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BMC Med Genomics. 2016 Feb 29;9:10. doi: 10.1186/s12920-016-0170-0.

SOX5 is involved in balanced MITF regulation in human melanoma cells.

Author information

1
GMP & T Cell Therapy Unit, German Cancer Research Center (DKFZ), INF 280, 69120, Heidelberg, Germany. Schacht@stud.uni-heidelberg.de.
2
Integrated Research and Treatment Center, Center for Sepsis Control and Care (CSCC), Jena University Hospital, Erlanger Allee 101, D-07747, Jena, Germany. Schacht@stud.uni-heidelberg.de.
3
GMP & T Cell Therapy Unit, German Cancer Research Center (DKFZ), INF 280, 69120, Heidelberg, Germany. c.weber@dkfz.de.
4
Integrated Research and Treatment Center, Center for Sepsis Control and Care (CSCC), Jena University Hospital, Erlanger Allee 101, D-07747, Jena, Germany. marcus.oswald@leibniz-hki.de.
5
Network Modeling, Leibniz Institute for Natural Product Research and Infection Biology - Hans Knöll Institute Jena, Beutenbergstrasse 11a, 07745, Jena, Germany. marcus.oswald@leibniz-hki.de.
6
Integrated Research and Treatment Center, Center for Sepsis Control and Care (CSCC), Jena University Hospital, Erlanger Allee 101, D-07747, Jena, Germany. volker.ast@leibniz-hki.de.
7
Network Modeling, Leibniz Institute for Natural Product Research and Infection Biology - Hans Knöll Institute Jena, Beutenbergstrasse 11a, 07745, Jena, Germany. volker.ast@leibniz-hki.de.
8
Skin Cancer Unit, German Cancer Research Center (DKFZ), INF 280, 69120, Heidelberg, Germany. m.bernhardt@dkfz.de.
9
Department of Dermatology, Venereology and Allergology, University Medical Center Mannheim, Ruprecht-Karl University of Heidelberg, Mannheim, Germany. m.bernhardt@dkfz.de.
10
Skin Cancer Unit, German Cancer Research Center (DKFZ), INF 280, 69120, Heidelberg, Germany. d.novak@dkfz.de.
11
Department of Dermatology, Venereology and Allergology, University Medical Center Mannheim, Ruprecht-Karl University of Heidelberg, Mannheim, Germany. d.novak@dkfz.de.
12
Skin Cancer Unit, German Cancer Research Center (DKFZ), INF 280, 69120, Heidelberg, Germany. j.utikal@dkfz.de.
13
Department of Dermatology, Venereology and Allergology, University Medical Center Mannheim, Ruprecht-Karl University of Heidelberg, Mannheim, Germany. j.utikal@dkfz.de.
14
GMP & T Cell Therapy Unit, German Cancer Research Center (DKFZ), INF 280, 69120, Heidelberg, Germany. s.eichmueller@dkfz.de.
15
Integrated Research and Treatment Center, Center for Sepsis Control and Care (CSCC), Jena University Hospital, Erlanger Allee 101, D-07747, Jena, Germany. rainer.koenig@uni-jena.de.
16
Network Modeling, Leibniz Institute for Natural Product Research and Infection Biology - Hans Knöll Institute Jena, Beutenbergstrasse 11a, 07745, Jena, Germany. rainer.koenig@uni-jena.de.
17
Theoretical Bioinformatics, German Cancer Research Center, INF 580, 69121, Heidelberg, Germany. rainer.koenig@uni-jena.de.

Abstract

BACKGROUND:

Melanoma is a cancer with rising incidence and new therapeutics are needed. For this, it is necessary to understand the molecular mechanisms of melanoma development and progression. Melanoma differs from other cancers by its ability to produce the pigment melanin via melanogenesis; this biosynthesis is essentially regulated by microphthalmia-associated transcription factor (MITF). MITF regulates various processes such as cell cycling and differentiation. MITF shows an ambivalent role, since high levels inhibit cell proliferation and low levels promote invasion. Hence, well-balanced MITF homeostasis is important for the progression and spread of melanoma. Therefore, it is difficult to use MITF itself for targeted therapy, but elucidating its complex regulation may lead to a promising melanoma-cell specific therapy.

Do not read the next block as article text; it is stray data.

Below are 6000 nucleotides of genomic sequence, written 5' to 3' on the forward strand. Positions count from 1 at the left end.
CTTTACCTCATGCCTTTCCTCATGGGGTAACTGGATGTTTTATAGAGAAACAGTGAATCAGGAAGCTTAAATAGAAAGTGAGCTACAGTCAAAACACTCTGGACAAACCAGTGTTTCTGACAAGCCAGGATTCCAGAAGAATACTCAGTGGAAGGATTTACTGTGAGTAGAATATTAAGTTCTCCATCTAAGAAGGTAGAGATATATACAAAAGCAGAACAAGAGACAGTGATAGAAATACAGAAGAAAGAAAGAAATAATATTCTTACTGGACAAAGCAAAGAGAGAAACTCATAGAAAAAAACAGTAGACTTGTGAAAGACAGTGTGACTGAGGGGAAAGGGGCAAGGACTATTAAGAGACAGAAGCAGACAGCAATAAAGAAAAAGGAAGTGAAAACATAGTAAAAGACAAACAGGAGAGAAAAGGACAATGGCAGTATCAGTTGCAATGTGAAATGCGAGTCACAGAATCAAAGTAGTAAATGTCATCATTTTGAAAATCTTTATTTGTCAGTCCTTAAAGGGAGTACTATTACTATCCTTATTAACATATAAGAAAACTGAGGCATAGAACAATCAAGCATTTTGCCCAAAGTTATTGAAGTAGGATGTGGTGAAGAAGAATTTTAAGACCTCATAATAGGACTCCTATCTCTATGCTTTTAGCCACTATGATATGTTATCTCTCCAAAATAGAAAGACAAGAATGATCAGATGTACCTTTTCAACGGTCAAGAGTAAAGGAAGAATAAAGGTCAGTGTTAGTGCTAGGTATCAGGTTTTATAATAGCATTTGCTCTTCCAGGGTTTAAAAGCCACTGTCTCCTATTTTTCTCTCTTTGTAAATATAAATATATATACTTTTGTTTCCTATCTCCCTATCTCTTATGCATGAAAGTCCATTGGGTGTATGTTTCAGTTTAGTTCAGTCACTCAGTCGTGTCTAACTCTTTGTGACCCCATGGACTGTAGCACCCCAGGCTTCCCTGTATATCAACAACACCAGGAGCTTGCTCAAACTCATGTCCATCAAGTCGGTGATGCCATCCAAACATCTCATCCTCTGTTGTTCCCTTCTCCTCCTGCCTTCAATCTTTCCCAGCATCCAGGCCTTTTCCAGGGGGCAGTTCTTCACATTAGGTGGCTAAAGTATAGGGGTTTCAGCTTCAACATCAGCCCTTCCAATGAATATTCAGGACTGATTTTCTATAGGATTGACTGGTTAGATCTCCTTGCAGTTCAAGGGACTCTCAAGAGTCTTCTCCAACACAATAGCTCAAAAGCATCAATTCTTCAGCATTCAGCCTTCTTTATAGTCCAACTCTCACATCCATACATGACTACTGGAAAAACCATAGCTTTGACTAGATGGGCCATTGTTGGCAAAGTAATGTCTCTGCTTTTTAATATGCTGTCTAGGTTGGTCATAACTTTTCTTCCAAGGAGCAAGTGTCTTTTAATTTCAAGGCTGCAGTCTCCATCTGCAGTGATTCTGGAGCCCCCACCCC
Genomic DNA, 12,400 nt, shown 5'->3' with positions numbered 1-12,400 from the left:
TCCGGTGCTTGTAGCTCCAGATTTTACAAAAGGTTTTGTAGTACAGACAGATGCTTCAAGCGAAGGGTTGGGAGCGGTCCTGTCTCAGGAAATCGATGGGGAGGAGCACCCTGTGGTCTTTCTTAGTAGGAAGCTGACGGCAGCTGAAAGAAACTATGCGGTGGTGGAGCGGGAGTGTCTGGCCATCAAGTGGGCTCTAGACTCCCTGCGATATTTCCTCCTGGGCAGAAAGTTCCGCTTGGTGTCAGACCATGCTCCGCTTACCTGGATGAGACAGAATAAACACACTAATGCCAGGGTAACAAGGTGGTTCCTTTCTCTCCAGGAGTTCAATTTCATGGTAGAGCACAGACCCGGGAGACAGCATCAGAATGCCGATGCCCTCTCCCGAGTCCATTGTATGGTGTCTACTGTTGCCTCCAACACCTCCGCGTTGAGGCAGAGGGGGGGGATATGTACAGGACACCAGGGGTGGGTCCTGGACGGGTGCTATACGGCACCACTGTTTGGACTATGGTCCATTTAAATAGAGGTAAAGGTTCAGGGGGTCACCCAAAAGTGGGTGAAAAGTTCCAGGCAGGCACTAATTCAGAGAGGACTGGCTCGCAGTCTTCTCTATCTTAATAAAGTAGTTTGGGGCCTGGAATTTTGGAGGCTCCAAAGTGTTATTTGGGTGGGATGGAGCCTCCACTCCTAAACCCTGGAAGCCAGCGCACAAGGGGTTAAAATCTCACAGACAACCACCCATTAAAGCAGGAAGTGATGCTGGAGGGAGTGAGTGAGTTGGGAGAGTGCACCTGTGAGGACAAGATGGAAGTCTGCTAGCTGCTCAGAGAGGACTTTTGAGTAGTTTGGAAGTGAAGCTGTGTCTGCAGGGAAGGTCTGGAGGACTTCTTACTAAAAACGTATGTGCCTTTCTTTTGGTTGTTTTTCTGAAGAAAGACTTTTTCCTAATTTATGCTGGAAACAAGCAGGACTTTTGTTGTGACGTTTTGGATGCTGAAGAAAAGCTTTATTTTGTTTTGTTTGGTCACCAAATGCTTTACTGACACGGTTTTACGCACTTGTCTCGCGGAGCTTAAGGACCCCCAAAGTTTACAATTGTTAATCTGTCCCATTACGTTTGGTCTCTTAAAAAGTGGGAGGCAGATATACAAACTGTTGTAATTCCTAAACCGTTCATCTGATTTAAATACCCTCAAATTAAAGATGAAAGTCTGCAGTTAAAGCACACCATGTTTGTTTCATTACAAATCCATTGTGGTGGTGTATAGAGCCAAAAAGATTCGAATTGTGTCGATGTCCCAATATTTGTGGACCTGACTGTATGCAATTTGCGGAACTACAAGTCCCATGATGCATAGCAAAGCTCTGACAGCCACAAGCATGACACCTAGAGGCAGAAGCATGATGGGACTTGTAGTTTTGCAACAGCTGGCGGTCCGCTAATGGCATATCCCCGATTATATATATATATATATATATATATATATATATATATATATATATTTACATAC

METHOD:

We systematically analyzed the regulation of MITF with a novel established transcription factor based gene regulatory network model. Starting from comparative transcriptomics analysis using data from cells originating from nine different tumors and a melanoma cell dataset, we predicted the transcriptional regulators of MITF employing ChIP binding information from a comprehensive set of databases. The most striking regulators were experimentally validated by functional assays and an MITF-promoter reporter assay. Finally, we analyzed the impact of the expression of the identified regulators on clinically relevant parameters of melanoma, i.e. the thickness of primary tumors and patient overall survival.

RESULTS:

Our model predictions identified SOX10 and SOX5 as regulators of MITF. We experimentally confirmed the role of the already well-known regulator SOX10. Additionally, we found that SOX5 knockdown led to MITF up-regulation in melanoma cells, while double knockdown with SOX10 showed a rescue effect; both effects were validated by reporter assays. Regarding clinical samples, SOX5 expression was distinctively up-regulated in metastatic compared to primary melanoma. In contrast, survival analysis of melanoma patients with predominantly metastatic disease revealed that low SOX5 levels were associated with a poor prognosis.

CONCLUSION:

MITF regulation by SOX5 has been shown only in murine cells, but not yet in human melanoma cells. SOX5 has a strong inhibitory effect on MITF expression and seems to have a decisive clinical impact on melanoma during tumor progression.

PMID:
26927636
PMCID:
PMC4772287
DOI:
10.1186/s12920-016-0170-0
[Indexed for MEDLINE]
Free PMC Article

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